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IoD Open House: From Grassroots to Global

09 Feb 2018

How you can you expand your enterprise while staying true to your vision? From notes on napkins to flourishing SMEs, Grassroots to Global will examine the challenges of business growth whilst offering insight and advice.

Our guest speaker is Henry Dimbleby, the co-founder of Leon Restaurants. Dimbleby is one of several entrepreneurs appearing at IoD Open House who successfully managed to scale up. Here we provide a short history of their stories along with a few nuggets of business advice…

Nigel Dimbleby, Leon Restaurants

The story so far...

Whenever Dimbleby was out of the office and looking for a snack, the options were limited to a sandwich or another sandwich. He wanted to open a restaurant that could deliver good food fast. He also noted that people associated Mediterranean food with fresh and heathy. The ‘naturally fast food’ chain has grown from one restaurant in 2004 to its current total of 72, including two in America.

How he did it

Dimbleby and his business partner, John Vincent, spent a month working for and observing Burger King at close quarters to understand how a fast food chain operates. But instead of selling cheap burgers, Dimbleby believed there was a demand for ‘something nice that also makes you feel good.’ Leon was careful not to expand too fast to quickly and maintain its commitment to quality whilst also bringing in expertise to different areas to help the business grow.

In his own words

We wanted to learn from Burger King because one of the key ingredients for Leon was always scaleability.

We would never put scrambled egg on a menu – too many variables, too hard to make. The whole menu is made up of things we can consistently deliver.

You have to make a lot of business mistakes. But don’t try and make the same mistake twice. Try and surround yourself with people who are more experienced.

Henry Dimbleby will be the guest speaker for Grassroots to global on Monday, 12 March at 2pm

Logan Plant, Beavertown

The story so far...

Logan used to make home brew in his kitchen (while his dad, Robert, was busy making rock and roll history with Led Zeppelin) and turned his passion into a business. Since it was founded in 2011, Beavertown Brewery has moved premises three times to meet with the growing demand. Its current site in Tottenham can produce up to 50,000 hectolitres of beer a year.

How he did it

Plant fell in love with craft beer when he was touring America with his own band, Sons of Albion. When he returned home, Logan opened a beer and barbecue joint in East London, albeit after a lengthy quest to find a bank that would back him. He ploughed all his profits back into improving his award-winning beers which come in distinctively designed cans to give the brand a unique identity.

In his own words

Dad dragged me around the pubs when I was a kid and now we love a beer together. In the Black Country the pub is an extension of the home.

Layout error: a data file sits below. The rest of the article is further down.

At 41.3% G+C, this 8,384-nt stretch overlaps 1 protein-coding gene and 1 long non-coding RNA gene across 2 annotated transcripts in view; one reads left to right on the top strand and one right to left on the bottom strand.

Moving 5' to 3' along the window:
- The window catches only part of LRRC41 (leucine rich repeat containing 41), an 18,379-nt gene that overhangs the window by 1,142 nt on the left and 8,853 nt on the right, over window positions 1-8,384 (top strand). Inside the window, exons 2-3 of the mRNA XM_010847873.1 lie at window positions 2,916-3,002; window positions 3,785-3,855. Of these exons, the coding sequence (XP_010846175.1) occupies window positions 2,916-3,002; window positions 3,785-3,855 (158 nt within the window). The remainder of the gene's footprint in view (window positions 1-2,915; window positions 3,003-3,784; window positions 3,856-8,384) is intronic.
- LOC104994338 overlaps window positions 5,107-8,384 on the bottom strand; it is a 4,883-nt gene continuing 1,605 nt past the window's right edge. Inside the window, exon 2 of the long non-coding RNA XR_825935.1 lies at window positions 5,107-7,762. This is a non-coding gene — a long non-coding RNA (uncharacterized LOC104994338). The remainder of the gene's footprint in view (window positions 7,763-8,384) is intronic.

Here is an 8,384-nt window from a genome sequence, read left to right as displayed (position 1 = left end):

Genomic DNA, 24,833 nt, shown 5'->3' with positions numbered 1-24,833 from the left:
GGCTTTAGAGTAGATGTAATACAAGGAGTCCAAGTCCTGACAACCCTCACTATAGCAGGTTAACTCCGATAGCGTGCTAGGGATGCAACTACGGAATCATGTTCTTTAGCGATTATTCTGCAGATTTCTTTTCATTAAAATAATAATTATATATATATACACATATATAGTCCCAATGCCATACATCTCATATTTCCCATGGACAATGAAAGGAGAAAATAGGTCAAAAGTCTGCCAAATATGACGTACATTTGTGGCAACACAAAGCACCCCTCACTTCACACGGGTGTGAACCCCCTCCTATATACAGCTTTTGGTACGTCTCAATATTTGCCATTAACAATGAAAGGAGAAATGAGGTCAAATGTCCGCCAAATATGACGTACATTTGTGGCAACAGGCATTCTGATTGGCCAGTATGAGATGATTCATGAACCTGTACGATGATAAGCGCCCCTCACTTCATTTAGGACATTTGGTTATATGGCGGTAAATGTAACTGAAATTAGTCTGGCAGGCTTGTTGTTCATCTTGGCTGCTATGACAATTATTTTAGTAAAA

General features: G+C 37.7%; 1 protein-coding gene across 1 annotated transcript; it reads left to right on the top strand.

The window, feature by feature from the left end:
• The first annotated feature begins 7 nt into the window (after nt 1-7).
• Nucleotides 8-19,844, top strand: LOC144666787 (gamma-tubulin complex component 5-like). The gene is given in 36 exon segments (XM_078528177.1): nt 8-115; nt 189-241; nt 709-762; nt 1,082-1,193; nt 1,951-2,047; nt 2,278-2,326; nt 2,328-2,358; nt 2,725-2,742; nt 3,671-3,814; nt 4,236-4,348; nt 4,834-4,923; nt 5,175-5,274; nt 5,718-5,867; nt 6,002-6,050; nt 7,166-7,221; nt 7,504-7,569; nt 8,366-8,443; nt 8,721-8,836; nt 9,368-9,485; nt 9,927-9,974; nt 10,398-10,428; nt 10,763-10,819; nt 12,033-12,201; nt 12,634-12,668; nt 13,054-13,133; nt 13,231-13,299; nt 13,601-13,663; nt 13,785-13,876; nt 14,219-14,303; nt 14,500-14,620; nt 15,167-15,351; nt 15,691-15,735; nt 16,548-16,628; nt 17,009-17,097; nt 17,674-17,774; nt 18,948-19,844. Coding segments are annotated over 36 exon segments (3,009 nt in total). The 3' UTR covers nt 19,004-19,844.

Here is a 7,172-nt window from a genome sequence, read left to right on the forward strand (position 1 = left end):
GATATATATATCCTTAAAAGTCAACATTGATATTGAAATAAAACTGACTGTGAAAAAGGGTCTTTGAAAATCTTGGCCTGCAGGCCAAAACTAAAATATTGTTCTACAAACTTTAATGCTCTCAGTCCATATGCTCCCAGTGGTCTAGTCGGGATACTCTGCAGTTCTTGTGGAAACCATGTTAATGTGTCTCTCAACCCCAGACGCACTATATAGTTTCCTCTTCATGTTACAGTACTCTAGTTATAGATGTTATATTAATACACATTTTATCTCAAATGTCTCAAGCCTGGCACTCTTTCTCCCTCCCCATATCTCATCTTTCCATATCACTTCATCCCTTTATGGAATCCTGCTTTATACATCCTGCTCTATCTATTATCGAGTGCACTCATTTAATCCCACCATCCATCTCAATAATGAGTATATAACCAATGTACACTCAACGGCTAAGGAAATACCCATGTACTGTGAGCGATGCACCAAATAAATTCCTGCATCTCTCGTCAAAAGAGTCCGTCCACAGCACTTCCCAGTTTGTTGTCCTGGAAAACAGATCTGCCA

Investing in people to support your vision is really important. I was lucky to be surrounded by people who were enthused about our journey.

Logan Plant will be taking part in a panel discussion on Business Growth for SMEs on Tuesday, 13 March at 12.15pm

Paul Lindley, Ella’s Kitchen

The story so far...

Paul Lindley launched organic baby food brand Ella’s Kitchen from his own kitchen table in 2004. Nine years later he sold the business to US giant Hain Celestial but he is still the company’s CEO.

Ella’s Kitchen products are now sold in 40 countries and have delivered double digit growth for nine years in a row against a sector average of one per cent.

Lindley has won a string of awards and last year he was crowned IoD International Director of the Year.

How he did it

Lindley had spent nine years at kids’ TV channel Nickelodeon. He noted that TV was often to blame for kids not eating healthiy or doing enough exercise. By the time his range of products were ready to go to market he struck a profit-sharing deal with Nickelodeon which immediately got Ella’s Kitchen exposure inside millions of homes. Lindley also wasted no time in approaching the big supermarkets to stock the Ella’s Kitchen range.

In his own words

Always build a good story. Stories matter – they influence everybody from investors through to the consumer. Ella’s Kitchen is an emotional brand and we built a story around us as a family, thinking it would resonate with people at the most emotional stage of their lives, having just had a child.

I don’t think the UK supports the idea of a ‘British Dream’. If we want companies to be global, they have to look beyond our shores in their mindset right from the start. Like the American Dream, having the audacity to think bigger is something we can improve.

Paul Lindley will be the guest speaker for Disrupting the System on Wednesday, 14 March at 2pm

This unique three-day festival of business will be held at the IoD’s headquarters at 116 Pall Mall.

Learn from, meet and network with some of the most influential, inspirational and forward-thinking business figures in Britain today!

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